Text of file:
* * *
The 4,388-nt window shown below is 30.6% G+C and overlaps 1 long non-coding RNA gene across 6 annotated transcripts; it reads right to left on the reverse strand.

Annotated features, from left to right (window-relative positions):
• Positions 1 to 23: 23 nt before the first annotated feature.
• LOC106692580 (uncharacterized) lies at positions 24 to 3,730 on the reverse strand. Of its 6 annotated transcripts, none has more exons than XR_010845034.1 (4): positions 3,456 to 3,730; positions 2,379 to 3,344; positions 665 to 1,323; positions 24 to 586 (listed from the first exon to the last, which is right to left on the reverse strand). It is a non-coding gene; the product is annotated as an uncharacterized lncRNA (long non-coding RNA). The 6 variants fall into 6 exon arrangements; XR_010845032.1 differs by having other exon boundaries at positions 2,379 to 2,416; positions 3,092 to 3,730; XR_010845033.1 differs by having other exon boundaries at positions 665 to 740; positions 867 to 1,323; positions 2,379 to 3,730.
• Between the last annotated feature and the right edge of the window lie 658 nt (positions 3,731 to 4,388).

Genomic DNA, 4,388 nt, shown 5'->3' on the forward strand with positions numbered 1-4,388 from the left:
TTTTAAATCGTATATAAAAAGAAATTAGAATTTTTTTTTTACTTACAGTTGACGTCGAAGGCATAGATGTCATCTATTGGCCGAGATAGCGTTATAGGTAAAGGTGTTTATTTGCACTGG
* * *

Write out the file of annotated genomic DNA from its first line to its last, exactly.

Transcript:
The 4,388-nt window shown below is 30.6% G+C and overlaps 1 long non-coding RNA gene across 6 annotated transcripts; it reads right to left on the reverse strand.

Annotated features, from left to right (window-relative positions):
• Positions 1 to 23: 23 nt before the first annotated feature.
• LOC106692580 (uncharacterized) lies at positions 24 to 3,730 on the reverse strand. Of its 6 annotated transcripts, none has more exons than XR_010845034.1 (4): positions 3,456 to 3,730; positions 2,379 to 3,344; positions 665 to 1,323; positions 24 to 586 (listed from the first exon to the last, which is right to left on the reverse strand). It is a non-coding gene; the product is annotated as an uncharacterized lncRNA (long non-coding RNA). The 6 variants fall into 6 exon arrangements; XR_010845032.1 differs by having other exon boundaries at positions 2,379 to 2,416; positions 3,092 to 3,730; XR_010845033.1 differs by having other exon boundaries at positions 665 to 740; positions 867 to 1,323; positions 2,379 to 3,730.
• Between the last annotated feature and the right edge of the window lie 658 nt (positions 3,731 to 4,388).

Genomic DNA, 4,388 nt, shown 5'->3' on the forward strand with positions numbered 1-4,388 from the left:
TTTTAAATCGTATATAAAAAGAAATTAGAATTTTTTTTTTACTTACAGTTGACGTCGAAGGCATAGATGTCATCTATTGGCCGAGATAGCGTTATAGGTAAAGGTGTTTATTTGCACTGG